ceroid


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ce·roid

(sē'royd),
A waxlike, golden, or yellow-brown pigment first found in fibrotic livers of choline-deficient rats, and also known to be present in some cirrhotic livers (and certain other tissues) of human beings. Ceroid is acid fast, insoluble in fat solvents, and probably a type of lipofuscin although differing from true lipofuscins by failing to stain with Schmorl ferric-ferricyanide reduction stain; it also exhibits autofluorescence. Accumulates in Hermansky-Pudlak syndrome.
[L. cera, wax, + G. eidos, appearance]

ceroid

[sir′oid]
Etymology: L, cera, wax; Gk, eidos, form
a golden, waxy pigment appearing in the cirrhotic livers of some individuals, in the GI tract, in the nervous system, and in the muscles. It is an insoluble, acid-fast, sudanophilic pigment.

ceroid

A complex of alcohol-insoluble, oxidised polyunsaturated lipid pigment(s) resulting from the peroxidation of unsaturated lipids, which are similar or identical to lipofuscin. Ceroid accumulates in macrophages of the heart, liver, gastrointestinal tract and brain in the elderly, and is thus termed a “wear and tear” pigment; it has been inculpated in age-related organ dysfunction hypovitaminosis E, cathartic colon, and hereditary conditions (e.g., Batten’s disease and sea-blue histiocytosis).

ceroid

A complex of alcohol-insoluble, oxidized polyunsaturated lipid pigment(s) resulting from the peroxidation of unsaturated lipids that are similar or identical to lipofuscin; ceroid accumulates in macrophages of the heart, liver, GI tract, and brain in the elderly and is thus termed 'wear and tear' pigment; it has been inculpated in age-related organ dysfunction–see 'garbage can' hypothesis, hypovitaminosis E, cathartic colon, and hereditary conditions–eg, Batten's disease, sea-blue histiocytosis.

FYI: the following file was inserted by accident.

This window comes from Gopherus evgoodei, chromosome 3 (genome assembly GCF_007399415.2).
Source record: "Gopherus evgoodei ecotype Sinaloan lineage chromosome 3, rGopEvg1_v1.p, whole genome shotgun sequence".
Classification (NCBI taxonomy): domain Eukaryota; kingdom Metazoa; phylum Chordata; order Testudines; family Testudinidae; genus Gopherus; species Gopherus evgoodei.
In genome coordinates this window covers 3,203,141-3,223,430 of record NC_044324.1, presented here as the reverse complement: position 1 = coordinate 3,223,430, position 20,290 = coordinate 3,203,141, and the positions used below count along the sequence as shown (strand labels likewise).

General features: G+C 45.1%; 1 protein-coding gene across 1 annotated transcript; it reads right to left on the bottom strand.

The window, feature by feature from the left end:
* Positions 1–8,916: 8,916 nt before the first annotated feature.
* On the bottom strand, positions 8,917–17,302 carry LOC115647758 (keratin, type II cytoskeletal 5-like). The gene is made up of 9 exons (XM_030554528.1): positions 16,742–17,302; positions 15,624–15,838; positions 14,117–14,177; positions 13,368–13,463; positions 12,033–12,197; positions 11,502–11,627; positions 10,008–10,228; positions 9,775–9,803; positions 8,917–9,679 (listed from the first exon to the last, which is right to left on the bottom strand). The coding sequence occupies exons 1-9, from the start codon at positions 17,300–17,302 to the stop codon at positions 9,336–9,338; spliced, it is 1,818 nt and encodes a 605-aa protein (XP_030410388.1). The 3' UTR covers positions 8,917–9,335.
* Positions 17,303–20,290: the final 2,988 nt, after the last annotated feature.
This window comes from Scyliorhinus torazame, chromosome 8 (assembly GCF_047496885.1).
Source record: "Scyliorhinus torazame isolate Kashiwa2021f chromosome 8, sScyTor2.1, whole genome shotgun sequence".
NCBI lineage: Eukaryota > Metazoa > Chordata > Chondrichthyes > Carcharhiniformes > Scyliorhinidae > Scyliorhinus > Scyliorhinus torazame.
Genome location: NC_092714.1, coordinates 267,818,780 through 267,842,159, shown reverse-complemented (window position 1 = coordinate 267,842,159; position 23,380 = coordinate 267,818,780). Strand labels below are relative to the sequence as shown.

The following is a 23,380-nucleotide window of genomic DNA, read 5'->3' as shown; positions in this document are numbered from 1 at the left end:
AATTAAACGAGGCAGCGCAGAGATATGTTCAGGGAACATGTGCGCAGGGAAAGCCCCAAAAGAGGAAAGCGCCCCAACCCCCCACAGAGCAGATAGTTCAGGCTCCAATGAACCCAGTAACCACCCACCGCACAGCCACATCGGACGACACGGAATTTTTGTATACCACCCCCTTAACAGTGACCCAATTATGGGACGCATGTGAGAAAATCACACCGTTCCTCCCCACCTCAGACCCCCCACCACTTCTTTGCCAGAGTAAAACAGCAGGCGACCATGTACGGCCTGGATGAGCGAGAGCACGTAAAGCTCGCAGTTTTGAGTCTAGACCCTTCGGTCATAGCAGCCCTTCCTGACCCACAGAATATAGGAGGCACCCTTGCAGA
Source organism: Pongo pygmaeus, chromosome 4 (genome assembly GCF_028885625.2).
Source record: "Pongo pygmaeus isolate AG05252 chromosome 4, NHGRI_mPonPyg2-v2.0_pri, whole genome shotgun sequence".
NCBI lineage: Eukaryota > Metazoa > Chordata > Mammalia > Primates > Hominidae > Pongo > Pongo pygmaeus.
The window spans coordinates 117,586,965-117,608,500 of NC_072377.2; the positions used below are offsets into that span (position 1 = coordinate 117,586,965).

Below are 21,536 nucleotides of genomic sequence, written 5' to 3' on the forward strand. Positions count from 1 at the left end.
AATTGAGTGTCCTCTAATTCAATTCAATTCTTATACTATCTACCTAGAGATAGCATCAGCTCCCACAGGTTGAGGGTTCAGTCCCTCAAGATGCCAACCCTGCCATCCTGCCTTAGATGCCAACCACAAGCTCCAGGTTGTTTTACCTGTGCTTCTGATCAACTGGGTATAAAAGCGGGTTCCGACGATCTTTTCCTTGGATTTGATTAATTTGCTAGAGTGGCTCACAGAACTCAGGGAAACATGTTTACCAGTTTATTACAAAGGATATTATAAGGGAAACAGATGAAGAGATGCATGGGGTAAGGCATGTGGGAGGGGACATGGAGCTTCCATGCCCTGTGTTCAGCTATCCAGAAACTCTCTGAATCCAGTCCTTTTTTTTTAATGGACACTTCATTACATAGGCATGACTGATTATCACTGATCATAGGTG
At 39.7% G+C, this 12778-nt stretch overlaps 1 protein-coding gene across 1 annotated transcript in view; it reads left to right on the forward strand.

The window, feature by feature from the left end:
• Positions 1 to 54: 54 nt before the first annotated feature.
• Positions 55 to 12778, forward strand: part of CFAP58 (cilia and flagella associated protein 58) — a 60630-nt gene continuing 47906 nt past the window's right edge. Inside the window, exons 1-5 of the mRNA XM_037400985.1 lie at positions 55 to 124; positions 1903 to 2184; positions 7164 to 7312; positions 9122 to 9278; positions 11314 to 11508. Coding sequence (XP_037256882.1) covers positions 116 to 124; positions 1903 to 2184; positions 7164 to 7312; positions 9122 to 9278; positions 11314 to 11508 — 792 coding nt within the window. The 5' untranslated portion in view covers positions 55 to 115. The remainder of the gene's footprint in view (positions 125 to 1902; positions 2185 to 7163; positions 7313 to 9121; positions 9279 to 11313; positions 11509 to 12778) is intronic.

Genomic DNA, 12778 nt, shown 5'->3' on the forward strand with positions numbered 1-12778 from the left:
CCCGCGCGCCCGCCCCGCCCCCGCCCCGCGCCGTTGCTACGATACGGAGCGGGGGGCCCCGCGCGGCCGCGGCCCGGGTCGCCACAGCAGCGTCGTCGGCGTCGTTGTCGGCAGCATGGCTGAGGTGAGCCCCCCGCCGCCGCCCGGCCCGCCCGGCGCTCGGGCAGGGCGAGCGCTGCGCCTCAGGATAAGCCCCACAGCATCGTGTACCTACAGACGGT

ceroid

an insoluble polymer of oxidized lipid and protein; an acid-fast, sudanophilic, pigment found in the liver, the nervous system and muscle. See also ceroid lipofuscinosis.
References in periodicals archive ?
has been granted Orphan Drug Designation for PLX-200 for the treatment of neuronal ceroid lipofuscinosis (NCL) by the European Medicines Agency (EMA), the company said.
Infantile neuronal ceroid lipofuscinosis (INCL) is a severe lysosomal disease caused by mutations in the CLN1 gene, which encodes the soluble lysosomal enzyme Palmitoyl- Protein-Thioesterase-1 (PPT1) and result in osmiophilic granules accumulating in lysosomes and leading to neuroinflammation, neurodegeneration and death.
This treatment is meant to benefit patients 3-years-old and older with late infantile neuronal ceroid.
Pulmonary involvement in HPS is characterized by accumulation of ceroid lipofuscin within the lung, manifested by the presence of clear, vacuolated, ceroid-laden type 2 pneumocytes and alveolar macrophages (Figure 7, B through D) that are typically found in a background of prominent interstitial fibrosis.
CLN2 disease is one of a group of disorders known as neuronal ceroid lipofuscinoses (NCLs), collectively referred to as Batten disease, a rare inherited disorder that primarily affects the nervous system.
Mackin (1951) noted that ceroid bodies increased in number with increasing infection intensity of Perkinsus marinus.
Non-invasive assessment of retinal alterations in mouse models of infantile and juvenile neuronal ceroid lipofuscinosis by spectral domain optical coherence tomography.
Tandem mass spectrometry assays of palmitoyl protein thioesterase 1 and tripeptidyl peptidase activity in dried blood spots for the detection of neuronal ceroid lipofuscinoses in newborns.
1,2,3,25-32) Additionally, fat is discolored yellow or red-brown because of the deposition of ceroid or lipofuscin pigment within adipose cells.
It is thought that lipid-protein complex ceroid lipofuscin which is deposited because of disruption in the lysosomes is also involved in pulmonary fibrosis.